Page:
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Scale-Invariant Feature Transform (SIFT). Jinxiang Chai. Review. Image Processing - Median filtering - Bilateral filtering - Edge detection - Corner detection. Review: Corner Detection. 1. Compute image gradients

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Scale-Invariant Feature Transform (SIFT)

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Scale-Invariant Feature Transform (SIFT)

Jinxiang Chai


Review

Image Processing

-Median filtering

- Bilateral filtering

- Edge detection

- Corner detection


Review: Corner Detection

1. Compute image gradients

2. Construct the matrix from it and its neighborhood values

3. Determine the 2 eigenvalues λ(i.j)= [λ1, λ2].

4. If both λ1 and λ2 are big, we have a corner


The Orientation Field

Corners are detected where both λ1 and λ2 are big


Good Image Features

  • What are we looking for?

    • Strong features

    • Invariant to changes (affine and perspective/occlusion)

    • Solve the problem of correspondence

      • Locate an object in multiple images (i.e. in video)

      • Track the path of the object, infer 3D structures, object and camera movement,


Scale Invariant Feature Transform (SIFT)

  • Choosing features that are invariant to image scaling and rotation

  • Also, partially invariant to changes in illumination and 3D camera viewpoint


Invariance

  • Illumination

  • Scale

  • Rotation

  • Affine


Required Readings

  • Object recognition from local scale-invariant features [pdf link], ICCV 09

  • David G. Lowe, "Distinctive image features from scale-invariant keypoints,"International Journal of Computer Vision, 60, 2 (2004), pp. 91-110


Motivation for SIFT

  • Earlier Methods

    • Harris corner detector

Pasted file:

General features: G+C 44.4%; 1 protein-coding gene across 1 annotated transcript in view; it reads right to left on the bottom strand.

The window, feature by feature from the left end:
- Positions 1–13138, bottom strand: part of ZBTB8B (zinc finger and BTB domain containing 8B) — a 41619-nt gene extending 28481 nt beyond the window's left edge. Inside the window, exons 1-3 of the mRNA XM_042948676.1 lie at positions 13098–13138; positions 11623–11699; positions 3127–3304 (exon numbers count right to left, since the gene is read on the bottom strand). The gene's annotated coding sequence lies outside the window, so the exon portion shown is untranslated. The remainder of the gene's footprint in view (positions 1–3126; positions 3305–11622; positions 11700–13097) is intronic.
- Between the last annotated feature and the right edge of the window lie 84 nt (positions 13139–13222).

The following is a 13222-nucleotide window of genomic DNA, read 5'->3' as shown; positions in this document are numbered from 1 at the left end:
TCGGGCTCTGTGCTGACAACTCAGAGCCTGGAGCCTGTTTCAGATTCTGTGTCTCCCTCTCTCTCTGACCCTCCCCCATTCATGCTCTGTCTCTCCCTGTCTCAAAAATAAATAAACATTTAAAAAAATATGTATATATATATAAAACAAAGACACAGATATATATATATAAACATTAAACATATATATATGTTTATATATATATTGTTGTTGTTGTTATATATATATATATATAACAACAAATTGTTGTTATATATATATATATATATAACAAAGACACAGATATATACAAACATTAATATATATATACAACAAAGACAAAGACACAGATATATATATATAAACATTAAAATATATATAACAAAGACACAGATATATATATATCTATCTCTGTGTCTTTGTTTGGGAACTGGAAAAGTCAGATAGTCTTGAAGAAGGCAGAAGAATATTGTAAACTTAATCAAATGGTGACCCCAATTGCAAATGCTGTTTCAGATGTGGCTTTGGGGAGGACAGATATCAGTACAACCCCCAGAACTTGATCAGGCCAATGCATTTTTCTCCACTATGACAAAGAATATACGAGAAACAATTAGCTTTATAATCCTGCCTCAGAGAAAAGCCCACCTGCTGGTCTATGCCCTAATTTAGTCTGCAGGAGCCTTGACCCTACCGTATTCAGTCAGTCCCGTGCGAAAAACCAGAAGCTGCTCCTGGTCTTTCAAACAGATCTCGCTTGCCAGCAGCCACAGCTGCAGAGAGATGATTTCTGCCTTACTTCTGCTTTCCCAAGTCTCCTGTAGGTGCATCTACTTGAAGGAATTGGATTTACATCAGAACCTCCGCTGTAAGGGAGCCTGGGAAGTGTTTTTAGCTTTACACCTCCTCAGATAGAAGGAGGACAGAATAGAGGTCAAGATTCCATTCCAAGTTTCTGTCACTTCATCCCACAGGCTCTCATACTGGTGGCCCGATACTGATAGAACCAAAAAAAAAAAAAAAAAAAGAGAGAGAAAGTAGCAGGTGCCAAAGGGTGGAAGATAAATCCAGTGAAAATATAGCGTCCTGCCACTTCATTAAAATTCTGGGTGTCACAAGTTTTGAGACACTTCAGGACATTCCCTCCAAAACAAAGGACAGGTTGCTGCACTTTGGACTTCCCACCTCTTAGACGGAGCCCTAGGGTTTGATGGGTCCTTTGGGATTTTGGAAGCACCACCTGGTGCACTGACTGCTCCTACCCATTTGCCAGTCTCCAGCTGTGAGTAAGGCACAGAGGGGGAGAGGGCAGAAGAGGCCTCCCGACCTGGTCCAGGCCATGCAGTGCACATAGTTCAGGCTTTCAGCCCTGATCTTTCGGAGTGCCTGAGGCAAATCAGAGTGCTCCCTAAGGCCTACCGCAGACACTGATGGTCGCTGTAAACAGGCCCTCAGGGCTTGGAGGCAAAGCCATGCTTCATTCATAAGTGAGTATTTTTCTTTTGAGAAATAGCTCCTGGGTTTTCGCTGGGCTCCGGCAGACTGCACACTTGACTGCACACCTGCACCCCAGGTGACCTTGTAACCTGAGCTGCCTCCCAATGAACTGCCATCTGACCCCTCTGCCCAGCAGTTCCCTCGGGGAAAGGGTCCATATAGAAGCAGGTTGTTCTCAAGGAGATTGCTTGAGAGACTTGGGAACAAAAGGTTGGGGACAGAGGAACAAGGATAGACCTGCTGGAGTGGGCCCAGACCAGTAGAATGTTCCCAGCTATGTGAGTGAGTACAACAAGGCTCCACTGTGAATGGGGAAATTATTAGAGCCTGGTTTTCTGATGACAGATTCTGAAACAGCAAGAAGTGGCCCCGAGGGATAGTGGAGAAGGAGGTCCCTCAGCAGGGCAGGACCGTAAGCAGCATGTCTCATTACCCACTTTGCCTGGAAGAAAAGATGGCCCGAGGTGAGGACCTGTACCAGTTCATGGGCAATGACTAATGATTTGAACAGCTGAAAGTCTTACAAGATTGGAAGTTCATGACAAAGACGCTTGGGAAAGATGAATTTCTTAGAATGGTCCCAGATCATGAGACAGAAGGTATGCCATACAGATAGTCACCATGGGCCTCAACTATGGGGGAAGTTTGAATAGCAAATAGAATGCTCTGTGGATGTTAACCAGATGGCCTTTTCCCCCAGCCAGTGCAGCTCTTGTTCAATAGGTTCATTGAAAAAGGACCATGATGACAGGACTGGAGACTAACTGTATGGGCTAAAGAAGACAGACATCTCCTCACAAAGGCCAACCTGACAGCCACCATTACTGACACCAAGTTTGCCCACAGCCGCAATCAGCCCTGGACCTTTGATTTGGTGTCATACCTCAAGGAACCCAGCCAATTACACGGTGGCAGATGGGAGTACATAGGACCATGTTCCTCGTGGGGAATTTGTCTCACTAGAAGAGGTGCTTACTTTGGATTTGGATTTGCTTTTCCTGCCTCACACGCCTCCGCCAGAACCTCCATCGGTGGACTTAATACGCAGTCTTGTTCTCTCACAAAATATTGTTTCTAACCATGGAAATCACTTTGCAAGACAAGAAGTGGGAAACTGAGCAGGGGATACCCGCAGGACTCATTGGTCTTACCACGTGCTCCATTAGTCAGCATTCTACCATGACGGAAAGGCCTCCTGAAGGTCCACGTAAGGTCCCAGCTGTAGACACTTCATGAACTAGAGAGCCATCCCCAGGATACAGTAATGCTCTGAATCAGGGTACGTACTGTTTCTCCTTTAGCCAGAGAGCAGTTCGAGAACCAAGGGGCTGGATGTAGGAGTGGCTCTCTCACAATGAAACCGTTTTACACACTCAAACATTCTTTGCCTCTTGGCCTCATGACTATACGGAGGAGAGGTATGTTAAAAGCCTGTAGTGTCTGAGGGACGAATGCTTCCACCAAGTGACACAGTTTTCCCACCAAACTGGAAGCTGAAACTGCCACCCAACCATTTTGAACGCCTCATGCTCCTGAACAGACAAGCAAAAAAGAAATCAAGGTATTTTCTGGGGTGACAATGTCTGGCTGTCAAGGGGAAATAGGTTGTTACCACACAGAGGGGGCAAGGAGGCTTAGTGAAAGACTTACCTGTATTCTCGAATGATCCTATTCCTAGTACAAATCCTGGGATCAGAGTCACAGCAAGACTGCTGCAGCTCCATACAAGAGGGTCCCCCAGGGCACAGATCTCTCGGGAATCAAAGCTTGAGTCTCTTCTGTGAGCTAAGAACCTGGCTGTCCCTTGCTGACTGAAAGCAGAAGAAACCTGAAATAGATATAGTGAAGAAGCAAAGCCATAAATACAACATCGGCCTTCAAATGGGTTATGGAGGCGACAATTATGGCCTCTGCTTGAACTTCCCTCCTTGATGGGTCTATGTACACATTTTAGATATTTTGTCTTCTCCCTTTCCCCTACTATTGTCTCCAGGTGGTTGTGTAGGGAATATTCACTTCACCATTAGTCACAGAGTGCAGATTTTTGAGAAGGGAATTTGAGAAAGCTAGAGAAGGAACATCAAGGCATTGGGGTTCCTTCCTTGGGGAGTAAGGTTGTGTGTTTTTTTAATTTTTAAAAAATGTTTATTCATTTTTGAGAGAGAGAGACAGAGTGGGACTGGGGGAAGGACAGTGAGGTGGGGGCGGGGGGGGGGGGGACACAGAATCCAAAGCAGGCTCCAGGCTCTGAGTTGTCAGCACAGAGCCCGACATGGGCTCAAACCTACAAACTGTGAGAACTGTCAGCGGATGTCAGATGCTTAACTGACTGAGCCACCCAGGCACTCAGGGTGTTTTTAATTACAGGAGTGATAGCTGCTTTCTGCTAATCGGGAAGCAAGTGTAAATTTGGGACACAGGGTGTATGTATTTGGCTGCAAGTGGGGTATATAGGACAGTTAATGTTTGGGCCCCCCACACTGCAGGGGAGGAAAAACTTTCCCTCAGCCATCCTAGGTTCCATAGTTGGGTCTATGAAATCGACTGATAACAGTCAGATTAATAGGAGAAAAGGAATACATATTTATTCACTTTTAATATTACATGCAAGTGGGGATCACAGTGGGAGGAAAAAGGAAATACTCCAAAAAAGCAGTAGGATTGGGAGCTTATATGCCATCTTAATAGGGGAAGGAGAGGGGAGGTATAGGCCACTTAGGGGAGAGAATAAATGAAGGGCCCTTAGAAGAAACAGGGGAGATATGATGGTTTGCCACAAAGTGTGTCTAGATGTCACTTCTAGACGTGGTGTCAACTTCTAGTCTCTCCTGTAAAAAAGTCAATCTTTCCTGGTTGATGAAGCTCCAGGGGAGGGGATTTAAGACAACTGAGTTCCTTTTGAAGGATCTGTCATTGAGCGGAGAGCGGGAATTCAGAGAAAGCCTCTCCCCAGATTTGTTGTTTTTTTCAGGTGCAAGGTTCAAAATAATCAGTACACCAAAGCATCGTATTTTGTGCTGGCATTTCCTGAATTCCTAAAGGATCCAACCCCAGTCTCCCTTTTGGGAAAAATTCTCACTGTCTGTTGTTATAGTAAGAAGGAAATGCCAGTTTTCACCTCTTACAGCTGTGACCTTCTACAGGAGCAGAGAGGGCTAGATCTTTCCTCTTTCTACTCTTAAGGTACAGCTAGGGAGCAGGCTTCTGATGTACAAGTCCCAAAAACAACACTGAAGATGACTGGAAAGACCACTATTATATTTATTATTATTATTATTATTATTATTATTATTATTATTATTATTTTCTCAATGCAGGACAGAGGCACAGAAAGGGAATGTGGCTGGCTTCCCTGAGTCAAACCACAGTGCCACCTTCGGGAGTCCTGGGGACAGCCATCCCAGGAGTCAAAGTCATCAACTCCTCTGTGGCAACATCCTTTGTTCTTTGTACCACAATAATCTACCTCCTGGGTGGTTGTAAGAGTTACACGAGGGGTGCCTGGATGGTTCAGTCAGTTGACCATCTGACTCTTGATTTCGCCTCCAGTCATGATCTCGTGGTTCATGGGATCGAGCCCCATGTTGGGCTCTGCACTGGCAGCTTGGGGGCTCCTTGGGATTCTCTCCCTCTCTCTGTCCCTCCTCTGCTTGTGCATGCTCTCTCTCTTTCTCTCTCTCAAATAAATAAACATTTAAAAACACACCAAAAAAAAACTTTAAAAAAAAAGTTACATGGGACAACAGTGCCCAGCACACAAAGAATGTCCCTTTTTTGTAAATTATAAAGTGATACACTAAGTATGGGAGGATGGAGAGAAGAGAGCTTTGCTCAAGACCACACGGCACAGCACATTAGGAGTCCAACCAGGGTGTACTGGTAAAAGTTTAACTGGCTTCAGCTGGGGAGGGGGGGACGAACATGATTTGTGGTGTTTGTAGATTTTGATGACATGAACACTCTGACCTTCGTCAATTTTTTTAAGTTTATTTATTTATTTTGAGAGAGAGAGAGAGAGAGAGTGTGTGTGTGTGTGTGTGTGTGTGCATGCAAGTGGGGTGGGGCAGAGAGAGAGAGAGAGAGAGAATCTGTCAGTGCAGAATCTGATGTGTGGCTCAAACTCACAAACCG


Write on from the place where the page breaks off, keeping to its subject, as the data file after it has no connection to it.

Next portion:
• Sensitive to changes in image scale

      • Finds locations in image with large gradients in two directions

    • No method was fully affine invariant

      • Although the SIFT approach is not fully invariant it allows for considerable affine change

      • SIFT also allows for changes in 3D viewpoint


SIFT Algorithm Overview

  • Scale-space extrema detection

  • Keypoint localization

  • Orientation Assignment

  • Generation of keypoint descriptors.


Scale Space

  • Different scales are appropriate for describing different objects in the image, and we may not know the correct scale/size ahead of time.


Scale space (Cont.)

  • Looking for features (locations) that are stable (invariant) across all possible scale changes

    • use a continuous function of scale (scale space)

  • Which scale-space kernel will we use?

    • The Gaussian Function


Scale-Space of Image

  • variable-scale Gaussian

  • input image


Scale-Space of Image

  • variable-scale Gaussian

  • input image

  • To detect stable keypoint locations, find the scale-space extrema in difference-of-Gaussian function


  • Scale-Space of Image

    • variable-scale Gaussian

    • input image

  • To detect stable keypoint locations, find the scale-space extrema in difference-of-Gaussian function


  • Scale-Space of Image

    • variable-scale Gaussian

    • input image

  • To detect stable keypoint locations, find the scale-space extrema in difference-of-Gaussian function

  • Look familiar?


    Scale-Space of Image

    • variable-scale Gaussian

    • input image

  • To detect stable keypoint locations, find the scale-space extrema in difference-of-Gaussian function

  • Look familiar?

    -bandpass filter!


    Difference of Gaussian

    • A = Convolve image with vertical and horizontal 1D Gaussians, σ=sqrt(2)

    • B = Convolve A with vertical and horizontal 1D Gaussians, σ=sqrt(2)

    • DOG (Difference of Gaussian) = A – B

    • So how to deal with different scales?


    Difference of Gaussian

    • A = Convolve image with vertical and horizontal 1D Gaussians, σ=sqrt(2)

    • B = Convolve A with vertical and horizontal 1D Gaussians, σ=sqrt(2)

    • DOG (Difference of Gaussian) = A – B

    • Downsample B with bilinear interpolation with pixel spacing of 1.5 (linear combination of 4 adjacent pixels)


    B1

    A1

    Difference of Gaussian Pyramid

    A3-B3

    Blur

    B3

    DOG3

    A3

    Downsample

    A2-B2

    B2

    Blur

    DOG2

    A2

    Input Image

    Downsample

    A1-B1

    Blur

    DOG1

    Blur


    Other issues

    • Initial smoothing ignores highest spatial frequencies of images


    Other issues

    • Initial smoothing ignores highest spatial frequencies of images

      - expand the input image by a factor of 2, using bilinear interpolation, prior to building the pyramid


    Other issues

    • Initial smoothing ignores highest spatial frequencies of images

      - expand the input image by a factor of 2, using bilinear interpolation, prior to building the pyramid

    • How to do downsampling with bilinear interpolations?


    Bilinear Filter

    Weighted sum of four neighboring pixels

    x

    u